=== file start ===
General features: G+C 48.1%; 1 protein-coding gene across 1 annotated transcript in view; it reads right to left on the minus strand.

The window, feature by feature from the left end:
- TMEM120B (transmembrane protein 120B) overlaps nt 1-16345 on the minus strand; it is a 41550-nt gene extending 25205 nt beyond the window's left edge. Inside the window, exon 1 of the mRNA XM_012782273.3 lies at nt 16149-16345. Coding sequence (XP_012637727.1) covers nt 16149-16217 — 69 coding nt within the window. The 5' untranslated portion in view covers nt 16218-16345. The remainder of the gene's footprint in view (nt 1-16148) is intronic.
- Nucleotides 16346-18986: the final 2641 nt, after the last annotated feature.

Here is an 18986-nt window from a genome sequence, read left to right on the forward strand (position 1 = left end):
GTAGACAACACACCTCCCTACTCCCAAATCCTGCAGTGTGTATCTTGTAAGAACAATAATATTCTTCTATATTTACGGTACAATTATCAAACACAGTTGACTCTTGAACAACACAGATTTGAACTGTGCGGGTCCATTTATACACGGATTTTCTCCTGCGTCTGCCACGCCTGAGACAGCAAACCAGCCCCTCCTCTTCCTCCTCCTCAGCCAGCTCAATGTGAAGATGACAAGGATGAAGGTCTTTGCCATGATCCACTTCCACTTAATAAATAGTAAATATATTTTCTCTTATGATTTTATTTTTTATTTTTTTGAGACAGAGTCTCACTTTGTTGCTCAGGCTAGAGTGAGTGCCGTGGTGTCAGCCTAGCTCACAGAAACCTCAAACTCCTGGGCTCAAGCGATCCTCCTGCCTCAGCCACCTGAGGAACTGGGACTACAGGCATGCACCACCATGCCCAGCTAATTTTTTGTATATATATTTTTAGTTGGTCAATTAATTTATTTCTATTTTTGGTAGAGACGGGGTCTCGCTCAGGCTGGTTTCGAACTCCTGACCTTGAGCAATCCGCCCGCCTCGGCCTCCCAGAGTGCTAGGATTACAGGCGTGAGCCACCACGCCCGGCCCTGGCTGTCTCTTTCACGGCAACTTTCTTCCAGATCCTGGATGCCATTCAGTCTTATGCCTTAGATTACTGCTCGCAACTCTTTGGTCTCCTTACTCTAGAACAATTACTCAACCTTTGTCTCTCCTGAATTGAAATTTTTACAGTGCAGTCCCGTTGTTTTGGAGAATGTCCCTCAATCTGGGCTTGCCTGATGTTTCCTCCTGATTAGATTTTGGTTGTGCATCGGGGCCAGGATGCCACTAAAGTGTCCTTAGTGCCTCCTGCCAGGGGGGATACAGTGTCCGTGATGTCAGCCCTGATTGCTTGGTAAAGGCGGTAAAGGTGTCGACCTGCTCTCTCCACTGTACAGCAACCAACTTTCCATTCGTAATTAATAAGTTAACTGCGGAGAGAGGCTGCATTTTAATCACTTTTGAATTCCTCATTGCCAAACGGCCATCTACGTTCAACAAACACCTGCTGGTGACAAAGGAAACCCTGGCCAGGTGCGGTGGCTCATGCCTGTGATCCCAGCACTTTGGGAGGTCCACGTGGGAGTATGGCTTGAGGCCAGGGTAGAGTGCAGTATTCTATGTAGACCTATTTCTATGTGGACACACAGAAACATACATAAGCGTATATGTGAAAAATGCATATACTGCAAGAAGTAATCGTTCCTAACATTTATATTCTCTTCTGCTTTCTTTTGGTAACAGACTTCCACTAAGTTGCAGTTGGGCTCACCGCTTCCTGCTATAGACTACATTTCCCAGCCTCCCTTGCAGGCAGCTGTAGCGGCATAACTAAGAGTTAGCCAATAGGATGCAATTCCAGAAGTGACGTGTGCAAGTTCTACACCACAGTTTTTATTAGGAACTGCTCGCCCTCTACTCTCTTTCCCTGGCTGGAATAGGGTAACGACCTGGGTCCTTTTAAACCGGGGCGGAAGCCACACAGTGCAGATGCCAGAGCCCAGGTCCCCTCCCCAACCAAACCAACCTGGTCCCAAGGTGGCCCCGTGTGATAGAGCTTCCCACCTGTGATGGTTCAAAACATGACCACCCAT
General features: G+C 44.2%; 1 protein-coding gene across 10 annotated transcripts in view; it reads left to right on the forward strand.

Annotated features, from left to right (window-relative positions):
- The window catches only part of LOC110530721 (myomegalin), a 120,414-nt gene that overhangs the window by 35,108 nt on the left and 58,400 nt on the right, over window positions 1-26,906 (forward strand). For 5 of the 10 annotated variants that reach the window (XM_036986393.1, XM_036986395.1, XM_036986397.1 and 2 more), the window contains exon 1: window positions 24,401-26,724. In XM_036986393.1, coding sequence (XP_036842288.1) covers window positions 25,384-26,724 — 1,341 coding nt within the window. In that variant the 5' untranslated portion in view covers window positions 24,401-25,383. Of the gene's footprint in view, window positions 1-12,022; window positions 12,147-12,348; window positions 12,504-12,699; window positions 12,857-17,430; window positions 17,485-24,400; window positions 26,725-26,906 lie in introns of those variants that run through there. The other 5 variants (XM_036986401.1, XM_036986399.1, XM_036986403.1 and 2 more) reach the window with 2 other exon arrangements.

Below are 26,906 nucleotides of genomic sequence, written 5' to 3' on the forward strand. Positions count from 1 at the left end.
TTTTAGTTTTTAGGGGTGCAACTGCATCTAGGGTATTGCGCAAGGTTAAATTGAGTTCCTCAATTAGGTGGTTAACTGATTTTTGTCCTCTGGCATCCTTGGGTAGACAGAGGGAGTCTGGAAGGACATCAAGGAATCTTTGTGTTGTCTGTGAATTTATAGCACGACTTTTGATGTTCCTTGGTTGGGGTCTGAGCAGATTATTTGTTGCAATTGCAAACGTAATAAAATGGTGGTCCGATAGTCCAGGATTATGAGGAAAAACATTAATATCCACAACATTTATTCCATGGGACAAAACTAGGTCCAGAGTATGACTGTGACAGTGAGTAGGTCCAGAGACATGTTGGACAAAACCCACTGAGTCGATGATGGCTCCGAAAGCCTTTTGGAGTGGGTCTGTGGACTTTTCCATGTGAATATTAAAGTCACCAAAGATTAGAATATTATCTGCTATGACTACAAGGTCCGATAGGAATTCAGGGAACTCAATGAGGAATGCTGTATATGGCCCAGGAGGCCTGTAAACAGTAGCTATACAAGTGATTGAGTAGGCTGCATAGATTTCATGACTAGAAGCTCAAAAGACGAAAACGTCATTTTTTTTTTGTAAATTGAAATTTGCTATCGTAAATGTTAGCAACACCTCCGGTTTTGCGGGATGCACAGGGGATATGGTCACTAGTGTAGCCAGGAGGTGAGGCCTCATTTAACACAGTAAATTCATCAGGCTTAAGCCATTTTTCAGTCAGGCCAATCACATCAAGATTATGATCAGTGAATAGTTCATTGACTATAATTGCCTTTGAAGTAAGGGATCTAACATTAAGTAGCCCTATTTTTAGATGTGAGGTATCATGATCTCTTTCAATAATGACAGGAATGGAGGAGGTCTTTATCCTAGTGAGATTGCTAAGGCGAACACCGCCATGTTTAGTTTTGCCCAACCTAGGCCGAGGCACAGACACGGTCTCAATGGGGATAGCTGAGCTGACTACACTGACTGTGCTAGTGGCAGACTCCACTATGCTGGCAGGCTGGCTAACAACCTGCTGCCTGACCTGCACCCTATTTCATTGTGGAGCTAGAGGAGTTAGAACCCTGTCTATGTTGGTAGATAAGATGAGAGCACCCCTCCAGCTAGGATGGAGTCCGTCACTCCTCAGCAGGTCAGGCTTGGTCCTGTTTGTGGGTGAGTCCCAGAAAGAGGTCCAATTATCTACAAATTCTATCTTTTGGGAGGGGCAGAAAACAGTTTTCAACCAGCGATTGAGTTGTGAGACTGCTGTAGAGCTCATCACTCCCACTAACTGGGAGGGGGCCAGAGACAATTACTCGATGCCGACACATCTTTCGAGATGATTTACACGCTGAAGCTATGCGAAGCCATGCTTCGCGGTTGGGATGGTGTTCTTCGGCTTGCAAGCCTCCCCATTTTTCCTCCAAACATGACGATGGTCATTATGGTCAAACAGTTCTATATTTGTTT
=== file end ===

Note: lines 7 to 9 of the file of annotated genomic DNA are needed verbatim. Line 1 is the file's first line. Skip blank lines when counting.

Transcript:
General features: G+C 44.2%; 1 protein-coding gene across 10 annotated transcripts in view; it reads left to right on the forward strand.

Annotated features, from left to right (window-relative positions):
- The window catches only part of LOC110530721 (myomegalin), a 120,414-nt gene that overhangs the window by 35,108 nt on the left and 58,400 nt on the right, over window positions 1-26,906 (forward strand). For 5 of the 10 annotated variants that reach the window (XM_036986393.1, XM_036986395.1, XM_036986397.1 and 2 more), the window contains exon 1: window positions 24,401-26,724. In XM_036986393.1, coding sequence (XP_036842288.1) covers window positions 25,384-26,724 — 1,341 coding nt within the window. In that variant the 5' untranslated portion in view covers window positions 24,401-25,383. Of the gene's footprint in view, window positions 1-12,022; window positions 12,147-12,348; window positions 12,504-12,699; window positions 12,857-17,430; window positions 17,485-24,400; window positions 26,725-26,906 lie in introns of those variants that run through there. The other 5 variants (XM_036986401.1, XM_036986399.1, XM_036986403.1 and 2 more) reach the window with 2 other exon arrangements.